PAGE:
China denies hacking claims, says it doesn’t need US tech
'You underestimate our wisdom' warns Middle Kingdom
The Chinese Defense Ministry has rebutted claims in a US government report that it is systematically stealing American military secrets, and points out that China is producing enough of its own.
"We believe that the US remarks are a misjudgment. First it underestimates the Pentagon's security capabilities, and second it underestimates the Chinese people's wisdom," said spokesman Geng Yansheng.
"China is fully capable of safeguarding national security requires the construction of weapons and equipment. Let's just say, most recently, China's aircraft carrier, new combat aircraft, transport aircraft and Beidou satellite navigation system and other equipment to fully illustrate this point."
China does have an aircraft carrier, which was launched as the Soviet Navy's Riga in 1988, left derelict, and then sold to the Chinese and renamed the Liaoning. It's half the size of the US Nimitz-class aircraft carriers – of which the Navy has 10 – but Chinese shipyards are reportedly working on their own designs.
As for stocking the ship, the Chinese F-15 multi-role aircraft is in testing for carrier landings, and there have been some interesting sightings of Middle Kingdom airframes with stealth capability. El Reg has some doubts about any immediate threat, but the Chinese are making heavy investments in aerospace technology.
The punch in a pocket carrier
On the matter of satellite navigation, however, China is approaching a point where it won't need to rely on the GPS system for much longer. Its home-grown sat-nav system Beidou (BDS) has 16 birds aloft, covering the Asia-Pacific region, and the government has mandated its use by civilians. It plans to go global by 2020.
Online arms race heats up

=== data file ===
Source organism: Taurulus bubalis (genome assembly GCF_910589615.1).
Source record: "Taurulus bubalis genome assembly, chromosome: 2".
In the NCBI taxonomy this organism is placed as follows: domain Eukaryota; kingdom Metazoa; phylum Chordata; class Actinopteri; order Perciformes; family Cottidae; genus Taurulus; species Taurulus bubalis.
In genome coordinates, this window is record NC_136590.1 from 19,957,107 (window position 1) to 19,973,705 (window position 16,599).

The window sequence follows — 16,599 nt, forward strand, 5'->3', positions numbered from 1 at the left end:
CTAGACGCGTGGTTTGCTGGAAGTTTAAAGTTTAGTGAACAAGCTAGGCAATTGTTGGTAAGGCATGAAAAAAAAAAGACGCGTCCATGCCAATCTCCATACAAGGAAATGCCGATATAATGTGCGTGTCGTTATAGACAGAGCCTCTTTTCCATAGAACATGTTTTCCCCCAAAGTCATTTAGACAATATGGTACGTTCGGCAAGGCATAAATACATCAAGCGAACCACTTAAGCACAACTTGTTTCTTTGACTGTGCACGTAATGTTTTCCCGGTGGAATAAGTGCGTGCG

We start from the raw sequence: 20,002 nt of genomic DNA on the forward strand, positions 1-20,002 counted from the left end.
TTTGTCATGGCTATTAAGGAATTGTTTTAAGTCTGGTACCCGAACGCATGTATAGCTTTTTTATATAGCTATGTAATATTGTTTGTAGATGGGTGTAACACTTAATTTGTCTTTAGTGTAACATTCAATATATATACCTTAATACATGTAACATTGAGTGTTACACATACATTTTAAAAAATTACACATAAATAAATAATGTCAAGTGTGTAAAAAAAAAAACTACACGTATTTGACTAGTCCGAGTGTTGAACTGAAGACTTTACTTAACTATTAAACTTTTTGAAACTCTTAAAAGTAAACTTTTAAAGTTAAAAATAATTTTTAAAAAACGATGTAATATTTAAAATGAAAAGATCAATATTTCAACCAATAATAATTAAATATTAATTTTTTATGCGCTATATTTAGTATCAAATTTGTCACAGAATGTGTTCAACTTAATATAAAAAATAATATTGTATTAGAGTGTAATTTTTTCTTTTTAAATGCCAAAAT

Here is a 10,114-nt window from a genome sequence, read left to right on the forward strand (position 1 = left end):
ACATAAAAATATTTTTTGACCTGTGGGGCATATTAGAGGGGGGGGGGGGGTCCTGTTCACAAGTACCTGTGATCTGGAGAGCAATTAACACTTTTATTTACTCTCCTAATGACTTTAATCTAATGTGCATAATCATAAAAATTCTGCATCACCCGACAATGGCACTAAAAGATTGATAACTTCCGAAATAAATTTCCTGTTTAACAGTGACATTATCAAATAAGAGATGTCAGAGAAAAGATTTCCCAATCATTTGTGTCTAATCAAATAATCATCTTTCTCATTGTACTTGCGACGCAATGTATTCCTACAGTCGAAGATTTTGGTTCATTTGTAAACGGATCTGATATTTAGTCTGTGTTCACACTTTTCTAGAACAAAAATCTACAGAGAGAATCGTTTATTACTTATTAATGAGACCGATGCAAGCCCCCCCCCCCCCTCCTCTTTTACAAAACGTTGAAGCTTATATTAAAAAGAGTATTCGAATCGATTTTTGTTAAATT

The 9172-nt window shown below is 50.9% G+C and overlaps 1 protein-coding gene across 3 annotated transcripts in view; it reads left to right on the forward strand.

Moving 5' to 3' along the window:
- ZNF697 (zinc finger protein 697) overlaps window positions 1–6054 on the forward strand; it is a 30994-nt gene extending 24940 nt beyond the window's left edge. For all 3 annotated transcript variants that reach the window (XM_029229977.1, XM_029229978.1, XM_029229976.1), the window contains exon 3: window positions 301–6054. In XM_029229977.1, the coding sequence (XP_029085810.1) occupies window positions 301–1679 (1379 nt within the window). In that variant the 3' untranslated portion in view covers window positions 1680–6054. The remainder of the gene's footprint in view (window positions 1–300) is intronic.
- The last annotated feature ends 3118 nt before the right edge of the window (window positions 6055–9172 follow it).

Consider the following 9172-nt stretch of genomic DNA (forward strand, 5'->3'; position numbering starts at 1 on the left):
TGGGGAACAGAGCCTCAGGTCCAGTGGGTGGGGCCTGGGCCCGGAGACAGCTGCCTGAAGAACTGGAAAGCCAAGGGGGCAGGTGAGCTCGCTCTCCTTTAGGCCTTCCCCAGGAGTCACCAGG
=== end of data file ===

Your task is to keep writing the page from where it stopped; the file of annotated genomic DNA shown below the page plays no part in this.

The US hacking claims that inspired the Chinese comments came from a redacted section of a Pentagon report (PDF) that identified the systematic plundering of US military intelligence by state-sponsored Chinese hackers.
The report, prepared by the Defense Science Board, claims theft of classified data on the F-35 Joint Strike Fighter, F/A-18 fighter, and V-22 Osprey tilting-rotor aircraft, as well as Black Hawk attack helicopter design plans. Specifications for the Patriot missile system and Aegis and Terminal High Altitude Area Defense anti-missile systems are also thought to have been compromised.
The Defense Science Board report was first published in public form in January, and concluded that "the United States cannot be confident that our critical Information Technology (IT) systems will work under attack from a sophisticated and well-resourced opponent utilizing cyber capabilities in combination with all of their military intelligence capabilities."
The report recommends that the US should obtain "deeper intelligence about adversaries' offensive software," safeguard US nuclear forces so that they are less vulnerable, and set up a "Cyber Warrior" program within the Department of Defense to recruit and train the online security teams.
This will all be interesting grist for the mill when President Obama has his first meeting with the new Chinese president Xi Jinping next month. Many topics will no doubt be on the agenda, but based on the current row, online tactics will be high on the list. ®